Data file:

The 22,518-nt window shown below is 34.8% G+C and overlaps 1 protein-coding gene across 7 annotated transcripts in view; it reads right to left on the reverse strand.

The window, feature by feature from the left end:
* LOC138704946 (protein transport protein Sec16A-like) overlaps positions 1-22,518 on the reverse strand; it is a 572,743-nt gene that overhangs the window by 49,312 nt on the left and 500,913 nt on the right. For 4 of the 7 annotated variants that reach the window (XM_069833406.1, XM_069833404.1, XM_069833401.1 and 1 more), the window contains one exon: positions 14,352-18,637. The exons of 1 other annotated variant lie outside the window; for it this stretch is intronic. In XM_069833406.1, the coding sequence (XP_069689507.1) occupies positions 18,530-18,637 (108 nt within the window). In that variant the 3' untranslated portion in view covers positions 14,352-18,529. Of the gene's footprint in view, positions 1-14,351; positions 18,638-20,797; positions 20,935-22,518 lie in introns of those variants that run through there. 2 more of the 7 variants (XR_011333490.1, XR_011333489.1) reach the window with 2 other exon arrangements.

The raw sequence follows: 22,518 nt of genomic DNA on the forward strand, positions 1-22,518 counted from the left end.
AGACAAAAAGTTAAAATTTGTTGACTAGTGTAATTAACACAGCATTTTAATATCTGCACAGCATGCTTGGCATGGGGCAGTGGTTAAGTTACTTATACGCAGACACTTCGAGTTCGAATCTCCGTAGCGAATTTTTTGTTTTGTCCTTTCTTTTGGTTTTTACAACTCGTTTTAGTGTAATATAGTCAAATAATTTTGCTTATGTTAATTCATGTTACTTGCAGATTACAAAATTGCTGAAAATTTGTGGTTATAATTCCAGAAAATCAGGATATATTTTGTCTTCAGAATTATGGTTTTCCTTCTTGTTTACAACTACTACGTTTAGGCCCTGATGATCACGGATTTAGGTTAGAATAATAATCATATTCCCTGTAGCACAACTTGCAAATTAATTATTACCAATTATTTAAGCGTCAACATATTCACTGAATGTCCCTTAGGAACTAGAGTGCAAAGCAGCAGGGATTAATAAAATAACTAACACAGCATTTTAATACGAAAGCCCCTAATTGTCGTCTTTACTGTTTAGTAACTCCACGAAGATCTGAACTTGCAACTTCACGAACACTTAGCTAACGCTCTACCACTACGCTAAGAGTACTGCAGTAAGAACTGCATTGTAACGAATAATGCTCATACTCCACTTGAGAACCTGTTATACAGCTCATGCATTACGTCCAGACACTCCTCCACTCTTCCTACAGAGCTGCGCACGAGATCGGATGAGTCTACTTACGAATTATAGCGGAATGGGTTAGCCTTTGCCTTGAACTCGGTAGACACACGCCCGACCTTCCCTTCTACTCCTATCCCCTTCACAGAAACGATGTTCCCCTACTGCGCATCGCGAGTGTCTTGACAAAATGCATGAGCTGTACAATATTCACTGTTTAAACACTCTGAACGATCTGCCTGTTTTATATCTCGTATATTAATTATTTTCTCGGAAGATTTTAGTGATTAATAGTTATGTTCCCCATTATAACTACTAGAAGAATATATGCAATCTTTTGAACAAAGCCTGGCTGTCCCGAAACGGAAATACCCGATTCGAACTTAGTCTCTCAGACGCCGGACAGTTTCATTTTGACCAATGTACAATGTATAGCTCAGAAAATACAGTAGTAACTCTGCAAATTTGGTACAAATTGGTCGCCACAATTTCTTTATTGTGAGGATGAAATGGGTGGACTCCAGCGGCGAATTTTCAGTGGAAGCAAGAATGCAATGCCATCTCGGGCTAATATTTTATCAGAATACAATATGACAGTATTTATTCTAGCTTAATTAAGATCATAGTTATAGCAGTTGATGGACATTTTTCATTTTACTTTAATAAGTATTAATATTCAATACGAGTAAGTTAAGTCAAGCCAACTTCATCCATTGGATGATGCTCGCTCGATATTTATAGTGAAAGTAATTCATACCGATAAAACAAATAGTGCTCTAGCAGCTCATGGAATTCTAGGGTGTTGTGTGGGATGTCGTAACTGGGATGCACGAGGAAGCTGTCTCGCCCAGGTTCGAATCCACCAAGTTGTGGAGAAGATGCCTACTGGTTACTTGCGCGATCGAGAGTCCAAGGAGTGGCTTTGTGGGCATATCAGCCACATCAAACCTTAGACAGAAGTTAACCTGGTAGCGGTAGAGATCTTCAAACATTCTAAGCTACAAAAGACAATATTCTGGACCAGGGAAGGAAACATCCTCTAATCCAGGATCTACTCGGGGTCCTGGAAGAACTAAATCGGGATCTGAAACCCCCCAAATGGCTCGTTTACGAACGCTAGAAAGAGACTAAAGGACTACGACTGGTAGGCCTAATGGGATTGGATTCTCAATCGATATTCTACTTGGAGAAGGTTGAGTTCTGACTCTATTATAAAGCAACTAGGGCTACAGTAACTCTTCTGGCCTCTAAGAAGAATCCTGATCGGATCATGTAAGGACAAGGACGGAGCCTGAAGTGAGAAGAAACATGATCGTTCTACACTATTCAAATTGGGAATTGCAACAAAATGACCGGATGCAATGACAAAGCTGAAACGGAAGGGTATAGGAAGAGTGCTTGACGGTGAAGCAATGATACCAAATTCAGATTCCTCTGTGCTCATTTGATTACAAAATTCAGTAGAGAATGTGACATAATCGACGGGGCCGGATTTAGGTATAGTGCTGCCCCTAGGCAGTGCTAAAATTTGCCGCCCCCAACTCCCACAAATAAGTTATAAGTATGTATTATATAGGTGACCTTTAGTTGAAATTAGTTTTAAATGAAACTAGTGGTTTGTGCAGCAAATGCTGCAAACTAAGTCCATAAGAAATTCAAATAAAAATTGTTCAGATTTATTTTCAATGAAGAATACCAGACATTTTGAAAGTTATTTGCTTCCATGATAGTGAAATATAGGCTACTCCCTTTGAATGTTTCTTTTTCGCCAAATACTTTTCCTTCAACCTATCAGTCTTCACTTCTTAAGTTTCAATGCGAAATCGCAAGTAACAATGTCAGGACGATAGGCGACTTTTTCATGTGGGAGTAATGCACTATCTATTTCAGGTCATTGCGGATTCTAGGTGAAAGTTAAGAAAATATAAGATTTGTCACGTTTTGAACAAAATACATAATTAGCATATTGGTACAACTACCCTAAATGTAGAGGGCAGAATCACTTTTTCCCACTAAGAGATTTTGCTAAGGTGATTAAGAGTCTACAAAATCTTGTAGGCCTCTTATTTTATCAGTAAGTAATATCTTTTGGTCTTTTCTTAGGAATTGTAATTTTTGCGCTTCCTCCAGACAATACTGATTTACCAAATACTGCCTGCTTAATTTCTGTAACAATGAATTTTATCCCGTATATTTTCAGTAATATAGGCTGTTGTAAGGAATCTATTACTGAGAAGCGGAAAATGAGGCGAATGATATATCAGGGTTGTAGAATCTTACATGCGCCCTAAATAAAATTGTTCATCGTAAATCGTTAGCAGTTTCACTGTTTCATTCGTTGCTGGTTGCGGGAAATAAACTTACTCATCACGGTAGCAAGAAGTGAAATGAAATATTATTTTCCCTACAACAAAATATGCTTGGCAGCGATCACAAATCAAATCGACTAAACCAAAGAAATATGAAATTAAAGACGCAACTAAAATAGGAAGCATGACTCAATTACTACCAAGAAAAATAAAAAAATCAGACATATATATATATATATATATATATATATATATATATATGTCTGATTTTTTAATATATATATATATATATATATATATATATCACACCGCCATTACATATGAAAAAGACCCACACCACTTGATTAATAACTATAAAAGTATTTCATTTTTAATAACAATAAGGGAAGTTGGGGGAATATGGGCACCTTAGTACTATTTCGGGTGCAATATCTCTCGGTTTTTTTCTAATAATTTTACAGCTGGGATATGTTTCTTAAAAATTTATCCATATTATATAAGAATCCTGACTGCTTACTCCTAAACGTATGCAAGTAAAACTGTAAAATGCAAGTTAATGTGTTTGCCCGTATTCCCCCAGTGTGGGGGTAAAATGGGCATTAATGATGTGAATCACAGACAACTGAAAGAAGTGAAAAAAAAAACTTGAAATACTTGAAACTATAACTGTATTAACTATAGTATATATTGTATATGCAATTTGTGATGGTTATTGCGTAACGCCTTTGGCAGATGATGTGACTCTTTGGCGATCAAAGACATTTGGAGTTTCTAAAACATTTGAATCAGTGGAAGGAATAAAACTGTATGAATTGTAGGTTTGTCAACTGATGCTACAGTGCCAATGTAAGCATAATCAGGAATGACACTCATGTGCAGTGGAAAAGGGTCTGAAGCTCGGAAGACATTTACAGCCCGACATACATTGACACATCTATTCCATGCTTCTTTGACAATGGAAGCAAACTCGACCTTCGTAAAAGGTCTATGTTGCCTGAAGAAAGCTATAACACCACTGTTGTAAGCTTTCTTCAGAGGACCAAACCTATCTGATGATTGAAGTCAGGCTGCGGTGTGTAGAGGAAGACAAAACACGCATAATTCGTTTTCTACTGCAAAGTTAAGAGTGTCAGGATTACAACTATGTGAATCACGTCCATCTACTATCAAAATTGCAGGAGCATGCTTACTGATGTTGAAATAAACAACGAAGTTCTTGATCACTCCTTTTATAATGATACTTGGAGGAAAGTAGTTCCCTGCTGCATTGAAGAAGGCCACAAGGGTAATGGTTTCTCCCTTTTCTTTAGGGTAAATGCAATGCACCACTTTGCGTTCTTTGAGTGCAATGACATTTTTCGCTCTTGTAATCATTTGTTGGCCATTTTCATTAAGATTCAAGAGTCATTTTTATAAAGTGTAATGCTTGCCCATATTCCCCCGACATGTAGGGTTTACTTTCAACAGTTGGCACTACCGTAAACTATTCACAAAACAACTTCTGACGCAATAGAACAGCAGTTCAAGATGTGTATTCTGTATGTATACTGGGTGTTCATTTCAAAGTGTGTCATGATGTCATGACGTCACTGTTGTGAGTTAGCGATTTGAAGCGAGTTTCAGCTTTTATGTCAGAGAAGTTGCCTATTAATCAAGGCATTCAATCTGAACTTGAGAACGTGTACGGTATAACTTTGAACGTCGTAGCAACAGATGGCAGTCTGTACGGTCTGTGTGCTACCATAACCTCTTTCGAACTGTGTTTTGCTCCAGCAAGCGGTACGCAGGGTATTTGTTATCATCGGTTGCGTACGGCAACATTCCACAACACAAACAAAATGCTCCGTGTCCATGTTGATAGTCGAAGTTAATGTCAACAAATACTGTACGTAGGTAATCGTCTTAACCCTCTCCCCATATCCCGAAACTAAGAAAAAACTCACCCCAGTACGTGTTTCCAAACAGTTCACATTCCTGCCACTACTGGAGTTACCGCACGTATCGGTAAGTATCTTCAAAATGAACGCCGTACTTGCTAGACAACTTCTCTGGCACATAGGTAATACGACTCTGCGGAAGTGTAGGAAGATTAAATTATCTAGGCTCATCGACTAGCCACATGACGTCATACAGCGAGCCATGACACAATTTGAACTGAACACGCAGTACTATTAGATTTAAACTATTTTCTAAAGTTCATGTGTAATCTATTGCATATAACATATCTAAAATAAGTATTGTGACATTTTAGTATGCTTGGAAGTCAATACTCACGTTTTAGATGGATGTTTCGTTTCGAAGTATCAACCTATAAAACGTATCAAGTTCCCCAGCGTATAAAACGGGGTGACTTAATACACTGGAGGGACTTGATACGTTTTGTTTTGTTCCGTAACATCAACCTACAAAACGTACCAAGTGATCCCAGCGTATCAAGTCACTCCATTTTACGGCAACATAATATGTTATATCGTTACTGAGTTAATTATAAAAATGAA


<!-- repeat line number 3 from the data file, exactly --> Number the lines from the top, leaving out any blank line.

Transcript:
* LOC138704946 (protein transport protein Sec16A-like) overlaps positions 1-22,518 on the reverse strand; it is a 572,743-nt gene that overhangs the window by 49,312 nt on the left and 500,913 nt on the right. For 4 of the 7 annotated variants that reach the window (XM_069833406.1, XM_069833404.1, XM_069833401.1 and 1 more), the window contains one exon: positions 14,352-18,637. The exons of 1 other annotated variant lie outside the window; for it this stretch is intronic. In XM_069833406.1, the coding sequence (XP_069689507.1) occupies positions 18,530-18,637 (108 nt within the window). In that variant the 3' untranslated portion in view covers positions 14,352-18,529. Of the gene's footprint in view, positions 1-14,351; positions 18,638-20,797; positions 20,935-22,518 lie in introns of those variants that run through there. 2 more of the 7 variants (XR_011333490.1, XR_011333489.1) reach the window with 2 other exon arrangements.